STRIVE, a New York City-based organization with 21 affiliates throughout the United States, was recently awarded a three-year, $5 million grant from the United States Department of Labor for a new, nationwide initiative called STRIVE for the Future.
The program is centered on providing services and assistance to formerly incarcerated youth, with the grant expected to benefit about 400 teens.
A recent press release from the organization said the initiative will focus on juveniles ages 14 and older who primarily come from high-poverty and high-crime communities and were involved in the juvenile justice system, but not the adult criminal system, within the last 12 months.
The organization says it will provide numerous tools and services such as career development assistance and various forms of training and education for at-risk youth.
Blog: Positive Youth Development
STRIVE, a New York City-based organization with 21 affiliates throughout the United States, was recently awarded a three-year, $5 million grant from the United States Department of Labor for a new, nationwide initiative called STRIVE for the Future.
For the better part of the last two decades, The Beat Within has been committed to a mission of providing incarcerated youth with a forum where they can write (and draw) about the things that matter most to them, explore how they have lost connection with those things they value, and consider how they might re-connect to positive situations in their lives through the power of the written word.
This is a program that started small, in the Bay Area, with a commitment to provide detained kids between the ages of 11 to 18 with a safe space to share their ideas and experiences while promoting literacy, self-expression, some critical thinking skills, and healthy, supportive relationships with adults and their community.
That modest local effort has grown into a nationwide program that touches the lives of more than 5,000 youth in detention. Today, you can find weekly Beat workshops going on in 12 California county juvenile halls, from Alameda to San Diego. We are partnering with universities from U.C. Berkeley to the University of Hawaii. Meanwhile, the workshop model for The Beat is being replicated in Arizona, Texas, Alabama, New Mexico, Hawaii, Oregon, Washington, D.C., and, thanks to the JJIE, Georgia.
Many of the youth who enter the Samuel F. Santana Challenge Academy have barriers that contributed to their negative behavior. Without overcoming those barriers, many of our youth will continue their negative behavior long after they are out of the juvenile system.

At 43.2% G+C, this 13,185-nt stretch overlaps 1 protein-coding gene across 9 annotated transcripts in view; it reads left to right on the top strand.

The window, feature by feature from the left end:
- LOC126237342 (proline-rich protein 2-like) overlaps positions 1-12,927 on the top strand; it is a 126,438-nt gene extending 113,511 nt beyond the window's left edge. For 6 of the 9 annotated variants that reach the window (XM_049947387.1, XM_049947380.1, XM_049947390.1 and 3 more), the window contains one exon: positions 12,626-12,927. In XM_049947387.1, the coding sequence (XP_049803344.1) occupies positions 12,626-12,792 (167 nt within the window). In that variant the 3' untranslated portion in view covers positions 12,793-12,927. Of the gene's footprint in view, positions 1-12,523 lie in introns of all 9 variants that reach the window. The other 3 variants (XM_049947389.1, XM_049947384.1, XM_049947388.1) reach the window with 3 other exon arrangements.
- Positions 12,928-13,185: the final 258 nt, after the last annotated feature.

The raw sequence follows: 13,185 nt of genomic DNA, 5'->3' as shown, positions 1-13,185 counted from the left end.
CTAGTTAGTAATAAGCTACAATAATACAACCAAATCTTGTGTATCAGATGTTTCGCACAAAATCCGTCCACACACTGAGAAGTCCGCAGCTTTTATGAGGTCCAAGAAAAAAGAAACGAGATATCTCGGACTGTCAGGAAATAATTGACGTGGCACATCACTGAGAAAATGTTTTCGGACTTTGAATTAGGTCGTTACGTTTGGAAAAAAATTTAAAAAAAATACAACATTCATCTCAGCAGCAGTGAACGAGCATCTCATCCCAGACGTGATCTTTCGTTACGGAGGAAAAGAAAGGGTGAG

While working at the Challenge Academy, I came up with an idea for a way our challenge youth could identify their own barriers and move forward. On the track, there was a 4x4 cement slab that was used for Challenge's flag pole. That slab was not being utilized and had to be removed for a future project. I had a vision for the concrete slab that involved giving the teens an opportunity to write down barriers that they wanted to break on the slab and then literally breaking them.
In their own words, each teen had a section of the concrete to write and draw their barriers down. One section of the concrete was dedicated for all of the juveniles to trace their right hand in a promise to make a commitment to break their barriers. Once the entire slab was complete, on May 7th at 5:00 pm, a Break the Barriers ceremony was conducted.
A young woman in South Los Angeles is trading her violent past for a video camera in order to break the cycle of violence in her neighborhood.
When she was 12, Claudia Gómez lost her sister to a violent ex-boyfriend. Her grief became anger which led to violence and she hurt people. But everything changed when she became pregnant and had a daughter. She turned her life around and began working at FREE L.A. High, a charter school that educates students who've spent time in the correctional system. In addition to a traditional education, students at FREE L.A. High learn about social justice and community organizing.
Now, Claudia is working with documentary filmmaker Jennifer Maytorena Taylor to film and produce thoughtful and honest interviews with former teen offenders about their lives.
From KQED's California Report:
In Baltimore, Maryland's Eastern District, police officers are taking a proactive and community-centered approach to keeping families and neighborhoods safe.
Police officers realize that in order to be effective at their jobs, they need to build trust and cooperation with the communities they serve. And a police force in Baltimore is going one step further by actively working to find solutions to their community's problems and becoming positive mentors to children in rough neighborhoods.
Writing in today's Baltimore Sun, police officer Quinise Green explains:
We see ourselves not just as enforcers of the law but also as problem solvers and supporters of the people in our "hood."Our district commander demands that we be an integral part of the community. We go on walks with stakeholders in the neighborhoods to identify problems and find ways to fix them. If we see kids playing where they aren't supposed to, we don't just yell at them to move; we find another place they can play.